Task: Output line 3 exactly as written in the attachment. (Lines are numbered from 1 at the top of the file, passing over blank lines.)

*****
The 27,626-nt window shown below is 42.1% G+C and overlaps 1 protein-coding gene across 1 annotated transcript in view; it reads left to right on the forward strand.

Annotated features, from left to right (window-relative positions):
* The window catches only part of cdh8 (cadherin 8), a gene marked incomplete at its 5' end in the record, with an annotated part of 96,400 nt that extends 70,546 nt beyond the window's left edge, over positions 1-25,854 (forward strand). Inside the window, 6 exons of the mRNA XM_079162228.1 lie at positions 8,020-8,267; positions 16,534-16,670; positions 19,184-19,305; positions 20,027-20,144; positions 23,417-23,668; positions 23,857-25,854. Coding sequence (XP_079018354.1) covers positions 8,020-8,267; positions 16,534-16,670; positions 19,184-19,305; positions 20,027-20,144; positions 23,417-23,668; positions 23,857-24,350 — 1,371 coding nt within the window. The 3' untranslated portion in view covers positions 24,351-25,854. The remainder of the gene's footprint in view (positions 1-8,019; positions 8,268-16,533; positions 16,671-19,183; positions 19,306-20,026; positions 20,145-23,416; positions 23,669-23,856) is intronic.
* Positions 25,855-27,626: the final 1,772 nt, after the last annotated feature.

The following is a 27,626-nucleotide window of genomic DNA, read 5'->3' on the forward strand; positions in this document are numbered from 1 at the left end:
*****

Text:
* The window catches only part of cdh8 (cadherin 8), a gene marked incomplete at its 5' end in the record, with an annotated part of 96,400 nt that extends 70,546 nt beyond the window's left edge, over positions 1-25,854 (forward strand). Inside the window, 6 exons of the mRNA XM_079162228.1 lie at positions 8,020-8,267; positions 16,534-16,670; positions 19,184-19,305; positions 20,027-20,144; positions 23,417-23,668; positions 23,857-25,854. Coding sequence (XP_079018354.1) covers positions 8,020-8,267; positions 16,534-16,670; positions 19,184-19,305; positions 20,027-20,144; positions 23,417-23,668; positions 23,857-24,350 — 1,371 coding nt within the window. The 3' untranslated portion in view covers positions 24,351-25,854. The remainder of the gene's footprint in view (positions 1-8,019; positions 8,268-16,533; positions 16,671-19,183; positions 19,306-20,026; positions 20,145-23,416; positions 23,669-23,856) is intronic.